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Nuala McGlynn

National Diploma in Engineering in Civil Engineering Materials

Join an International Society event at ATU Donegal and you’ll find yourself mingling with students from over 30 countries. Our extended family of graduates keep in touch with us from locations all around the globe too. After falling in love with civil engineering at ATU Donegal, for instance, Nuala McGlynn is now based in Singapore and working throughout South East Asia.

NualaHaving cut her teeth on the Athletes Village at the London Olympics, Nuala pressed all the right buttons when she was chosen to work on Singapore’s spectacular 58,000-seater National Stadium as a Deputy Production Manager.

Going out to Singapore in 2011, when the recession was impacting on the quality of construction projects in the UK and Ireland, Nuala found a very different scene. “Thanks to its booming economy Singapore is an engineer’s dream with so many great projects happening,” Nuala says. “There is so much scope for interesting work and this was an incredible opportunity.
Project Manager for one quarter of the stadium, Nuala was involved from the start of the three-year project, overseeing every aspect of construction from piling to installing M&E items like escalators and lifts. One of the many innovative features was the installation of a solar air conditioning plant in the open-air stadium. This groundbreaking technology involved building a watertight tank filled with plastic balls that contained a chemical which, when filtered with water, emits cool air. Clearly Nuala impressed, as she is now working for the company that powers the plant!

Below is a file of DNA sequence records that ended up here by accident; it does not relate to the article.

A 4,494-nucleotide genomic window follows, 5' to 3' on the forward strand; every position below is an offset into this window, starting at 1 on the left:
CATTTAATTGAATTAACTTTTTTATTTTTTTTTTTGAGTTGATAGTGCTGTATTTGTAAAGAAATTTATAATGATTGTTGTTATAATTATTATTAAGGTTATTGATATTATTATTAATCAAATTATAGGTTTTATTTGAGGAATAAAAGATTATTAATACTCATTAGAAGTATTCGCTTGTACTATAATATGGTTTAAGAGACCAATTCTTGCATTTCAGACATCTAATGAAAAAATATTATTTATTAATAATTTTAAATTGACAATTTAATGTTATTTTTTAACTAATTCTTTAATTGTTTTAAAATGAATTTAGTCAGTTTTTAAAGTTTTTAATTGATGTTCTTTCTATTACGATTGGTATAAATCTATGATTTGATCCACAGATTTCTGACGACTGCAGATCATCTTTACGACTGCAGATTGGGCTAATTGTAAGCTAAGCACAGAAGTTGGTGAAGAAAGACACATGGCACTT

Nuala, who loves the lifestyle in Singapore, attributes a lot of her success to the solid foundations she gained at ATU Donegal. “I think the most important part was the practical hands-on knowledge I experienced doing my Higher Certificate and Diploma at ATU Donegal,” she says. “When I went on to take my honours degree in Scotland, I found that students from institutes of technology had a much better understanding of the practical side of civil engineering than the university students.”

That understanding has helped her right the way through her career. “It means you are completely comfortable when you walk out on to a site,” she says. “You know all about the materials, where they came from and what to do with them. I ended up being a project manager, where practical knowledge is crucial. I know what I am putting into the ground.”
As far as she has travelled, Nuala hasn’t forgotten home or the college that helped her translate her love of drawing into a flourishing career.

“When I got my chartership with the Institution of Civil Engineers,” she says, “I emailed my old lecturers from ATU Donegal and told them,‘I achieved this because of you’.”